Aporocactus, Ariocarpus and Astrophytum Cacti


From the Greek aporos, impenetrable, but for no obvious reason (Cactaceae). Greenhouse plants with drooping, spine-covered stems up to 2 feet long. A. flagelliformis is the well-known ‘rat-tailed cactus’, suitable for window culture and hanging baskets.

Species cultivated

A. flagelliformis, rat-tailed cactus, slender stems with fine spines, cerise-pink flowers in spring, Peru. A. martianus, stems erect or sprawling, flowers red to scarlet with violet edge, Mexico. A. x mallisonii, hybrid between A. flagelliformis and Heliocereus speciosus, large bright red flowers.


A suitable growing medium is an average potting compost to which should be added a fifth part of sharp, coarse sand with broken brick included. Repot every two or three years, give light stimulants when in bud; give plenty of light at all times and sun whenever possible. These plants can take more water than many cacti but soil must be well drained. Temperature minimum 40 °F (4°C) in winter when plants must be kept dry, 70 °F (21°C) in summer. Propagation is by seeds sown in sandy soil in spring; cover them by their own depth only and keep them moist and warm. Cuttings of young shoots may also be used for propagation, dry these before placing them on sharp sand and peat in equal quantities; do not push cuttings into this or they may rot; aerial roots often form on the stems.


From aria, the name for the whitebeam, and the Greek carpos, a fruit, referring to the shape of the fruits (Cactaceae). Greenhouse cacti mainly Mexican in origin. Plants have a stout root stock, rather flat stems with no spines, the areoles are borne on tubercles. Plants have a rock-like appearance.

Species cultivated

A. fissuratus, very rock-like, tubercles greyish and flattened, flowers pink with a darker mid-rib. south-west Texas and Mexico. A. retusus, flattish growth, grey tubercles flowers pale pink. Mexico. A. trigonus, tubercles more erect than other species, the yellowish flowers appear from the woolly top of the plant, Mexico. A. kotchubeyanus, dark green tubercles with a woolly furrow, flowers pink to carmine-red, Central Mexico.


The compost should be very porous; regular compost, with a j part of added coarse sand and broken brick is suitable. Plants should be given a very sunny place in the greenhouse. Repot every four years as plants are very slow growing. Water sparingly from April to September, then give no water at all in winter. Maintain a temperature from March to September, of 70-75 °F (21-24°C); plants can stand a minimum of 40 °F (4°C) in winter.

Propagation is by seeds sown in spring in deep pans of a good seed compost.

Keep moist and at a temperature of 70°F (21°C) during germination. Seedlings grow very slowly; maintain warmth but give no direct sun for the first year.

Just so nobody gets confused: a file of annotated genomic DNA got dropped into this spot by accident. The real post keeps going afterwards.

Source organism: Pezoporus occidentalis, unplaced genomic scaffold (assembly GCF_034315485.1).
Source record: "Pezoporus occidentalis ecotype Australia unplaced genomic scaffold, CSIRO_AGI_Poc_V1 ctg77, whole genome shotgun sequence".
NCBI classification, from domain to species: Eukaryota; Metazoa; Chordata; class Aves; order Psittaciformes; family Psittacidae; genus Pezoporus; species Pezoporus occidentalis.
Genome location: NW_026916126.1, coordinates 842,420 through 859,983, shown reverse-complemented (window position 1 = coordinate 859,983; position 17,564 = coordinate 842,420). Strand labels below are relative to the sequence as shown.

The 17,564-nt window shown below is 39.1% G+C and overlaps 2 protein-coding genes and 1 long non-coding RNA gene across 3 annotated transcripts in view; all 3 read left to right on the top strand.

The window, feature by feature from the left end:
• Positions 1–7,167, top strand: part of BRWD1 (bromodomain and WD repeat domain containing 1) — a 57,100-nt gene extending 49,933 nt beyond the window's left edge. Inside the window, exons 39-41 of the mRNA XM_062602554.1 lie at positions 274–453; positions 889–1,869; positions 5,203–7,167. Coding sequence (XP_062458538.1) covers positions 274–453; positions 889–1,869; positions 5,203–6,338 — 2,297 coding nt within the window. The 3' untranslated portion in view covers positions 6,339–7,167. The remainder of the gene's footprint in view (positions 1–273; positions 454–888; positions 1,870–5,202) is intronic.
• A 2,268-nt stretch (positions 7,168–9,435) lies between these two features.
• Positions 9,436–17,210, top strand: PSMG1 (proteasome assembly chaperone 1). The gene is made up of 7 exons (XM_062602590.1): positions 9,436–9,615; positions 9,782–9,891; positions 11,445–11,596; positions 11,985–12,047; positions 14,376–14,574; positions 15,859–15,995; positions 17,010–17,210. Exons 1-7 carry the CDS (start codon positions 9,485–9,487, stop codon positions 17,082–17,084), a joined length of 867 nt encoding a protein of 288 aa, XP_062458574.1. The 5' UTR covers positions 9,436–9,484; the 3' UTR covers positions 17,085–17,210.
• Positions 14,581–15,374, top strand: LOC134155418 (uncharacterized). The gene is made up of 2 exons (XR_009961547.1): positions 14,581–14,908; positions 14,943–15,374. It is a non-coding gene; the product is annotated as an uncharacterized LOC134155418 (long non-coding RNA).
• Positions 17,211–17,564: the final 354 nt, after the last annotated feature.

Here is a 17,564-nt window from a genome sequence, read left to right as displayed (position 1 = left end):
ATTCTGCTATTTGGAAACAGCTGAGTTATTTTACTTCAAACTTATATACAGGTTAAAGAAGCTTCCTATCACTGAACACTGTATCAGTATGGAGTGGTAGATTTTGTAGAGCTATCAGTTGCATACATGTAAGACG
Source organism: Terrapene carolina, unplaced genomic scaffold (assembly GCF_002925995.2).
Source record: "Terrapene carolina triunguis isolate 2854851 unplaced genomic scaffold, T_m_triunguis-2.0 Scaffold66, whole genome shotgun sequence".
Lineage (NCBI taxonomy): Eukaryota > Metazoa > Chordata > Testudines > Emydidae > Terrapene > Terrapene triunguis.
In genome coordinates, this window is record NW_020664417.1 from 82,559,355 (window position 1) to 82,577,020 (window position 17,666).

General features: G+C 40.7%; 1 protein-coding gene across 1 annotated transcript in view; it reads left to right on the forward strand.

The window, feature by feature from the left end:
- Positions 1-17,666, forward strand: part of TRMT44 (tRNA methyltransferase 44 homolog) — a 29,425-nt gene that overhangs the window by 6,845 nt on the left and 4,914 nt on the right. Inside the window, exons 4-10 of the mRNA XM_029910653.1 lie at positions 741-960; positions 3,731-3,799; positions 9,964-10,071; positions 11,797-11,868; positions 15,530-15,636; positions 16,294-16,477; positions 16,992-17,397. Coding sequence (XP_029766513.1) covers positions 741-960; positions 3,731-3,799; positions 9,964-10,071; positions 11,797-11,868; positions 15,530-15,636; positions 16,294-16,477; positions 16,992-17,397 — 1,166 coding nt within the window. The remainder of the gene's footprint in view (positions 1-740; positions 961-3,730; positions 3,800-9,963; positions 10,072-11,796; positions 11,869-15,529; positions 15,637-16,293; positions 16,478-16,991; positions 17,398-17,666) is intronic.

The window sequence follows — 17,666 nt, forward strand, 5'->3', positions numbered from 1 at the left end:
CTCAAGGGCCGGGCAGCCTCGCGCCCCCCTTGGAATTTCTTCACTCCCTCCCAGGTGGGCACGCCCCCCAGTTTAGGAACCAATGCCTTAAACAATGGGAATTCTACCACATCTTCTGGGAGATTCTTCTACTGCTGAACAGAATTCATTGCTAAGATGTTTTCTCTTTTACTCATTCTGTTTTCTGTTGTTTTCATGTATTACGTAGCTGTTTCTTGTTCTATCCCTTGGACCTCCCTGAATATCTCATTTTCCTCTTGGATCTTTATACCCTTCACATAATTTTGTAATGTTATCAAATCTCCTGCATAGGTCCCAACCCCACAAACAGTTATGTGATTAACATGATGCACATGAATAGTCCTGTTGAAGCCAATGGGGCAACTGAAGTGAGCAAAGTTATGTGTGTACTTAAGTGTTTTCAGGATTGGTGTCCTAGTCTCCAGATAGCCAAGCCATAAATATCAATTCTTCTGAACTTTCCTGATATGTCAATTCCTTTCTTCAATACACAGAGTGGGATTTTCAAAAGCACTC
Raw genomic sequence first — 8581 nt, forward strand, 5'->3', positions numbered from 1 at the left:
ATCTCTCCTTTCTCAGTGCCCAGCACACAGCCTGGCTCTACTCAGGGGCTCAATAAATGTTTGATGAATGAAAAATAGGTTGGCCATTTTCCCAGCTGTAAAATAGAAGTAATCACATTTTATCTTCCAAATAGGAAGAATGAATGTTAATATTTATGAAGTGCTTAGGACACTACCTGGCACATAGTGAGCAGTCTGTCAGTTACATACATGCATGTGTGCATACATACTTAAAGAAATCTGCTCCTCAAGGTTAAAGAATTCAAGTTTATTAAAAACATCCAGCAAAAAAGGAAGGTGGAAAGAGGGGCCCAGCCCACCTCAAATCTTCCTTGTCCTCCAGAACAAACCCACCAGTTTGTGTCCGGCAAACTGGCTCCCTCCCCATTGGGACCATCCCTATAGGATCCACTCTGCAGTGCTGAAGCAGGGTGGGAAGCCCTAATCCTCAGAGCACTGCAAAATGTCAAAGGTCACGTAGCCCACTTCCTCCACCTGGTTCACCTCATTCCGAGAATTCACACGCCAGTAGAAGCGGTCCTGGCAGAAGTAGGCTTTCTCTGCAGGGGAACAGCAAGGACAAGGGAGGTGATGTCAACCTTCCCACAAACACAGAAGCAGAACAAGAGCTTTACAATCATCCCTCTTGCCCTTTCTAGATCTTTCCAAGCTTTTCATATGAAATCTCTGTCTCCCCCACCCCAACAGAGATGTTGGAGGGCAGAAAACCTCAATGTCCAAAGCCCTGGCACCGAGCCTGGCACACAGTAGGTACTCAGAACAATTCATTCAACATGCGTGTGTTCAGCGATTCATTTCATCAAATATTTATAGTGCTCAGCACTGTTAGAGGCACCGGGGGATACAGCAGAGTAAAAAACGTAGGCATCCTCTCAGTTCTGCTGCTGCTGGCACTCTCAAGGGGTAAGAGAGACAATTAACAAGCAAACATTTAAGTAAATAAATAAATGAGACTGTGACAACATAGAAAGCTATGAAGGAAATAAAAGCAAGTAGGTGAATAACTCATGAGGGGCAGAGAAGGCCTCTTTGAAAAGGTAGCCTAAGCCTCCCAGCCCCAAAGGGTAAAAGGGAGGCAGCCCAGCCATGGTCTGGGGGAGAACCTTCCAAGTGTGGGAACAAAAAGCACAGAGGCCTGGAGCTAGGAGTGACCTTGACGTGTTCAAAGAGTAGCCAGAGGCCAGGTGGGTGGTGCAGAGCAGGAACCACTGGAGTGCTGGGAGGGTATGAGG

From the Greek aster, star, phytos. plant, referring to the shape of the plant (Cactaceae). Star cactus. Formerly included in Echinocactus, these cacti mostly have globular stems, some deeply ridged with from four to eight ribs. Flowers are produced from areoles at the top of the plant. A well-grown specimen produces flowers at each areole as formed. There are four species and many cultivars produced through crossing.

Species cultivated

A. asterias, round and almost ribless, flowers yellow, large, with red centre. A. capricorne, ribbed with strong, curved spines, flowers yellow. A. myriostigma, bishop’s cap, spineless. flowers yellow. A. ornatum, many curling spines, flowers lemon-yellow. All these are natives of Mexico. Cultivation

Astrophytums should be given a very porous soil with added lime A suitable compost consists of 2 parts of loam, 1 part of peat and 1 part of sharp, coarse sand. Add 1 ounce of ground chalk and 1/4 pound of reliable base fertilizer to each bushel. Repot only every four years except seedlings which may be repotted every year. Water from April to September, after which the soil is kept quite dry; never allow soil to remain wet for long periods or the plant will rot. Give as much sun as possible at all times; there is no limit to warmth these plants can stand in summer. The temperature in winter should not fall below 40 °F (4°C) As these plants never produce off-sets normally they must be grown from seed. The seeds are large with a hollow side like a cowrie shell. Sow them in a good seed compost, just pressing the seed in. They may germinate in 48 hours at a temperature of 70 °F (21°C). Prick out when the cotyledon (seed-leaf) has been absorbed.

10. July 2017 by Dave Pinkney
Categories: Cacti and Succulents | Tags: , , , , , | Comments Off on Aporocactus, Ariocarpus and Astrophytum Cacti


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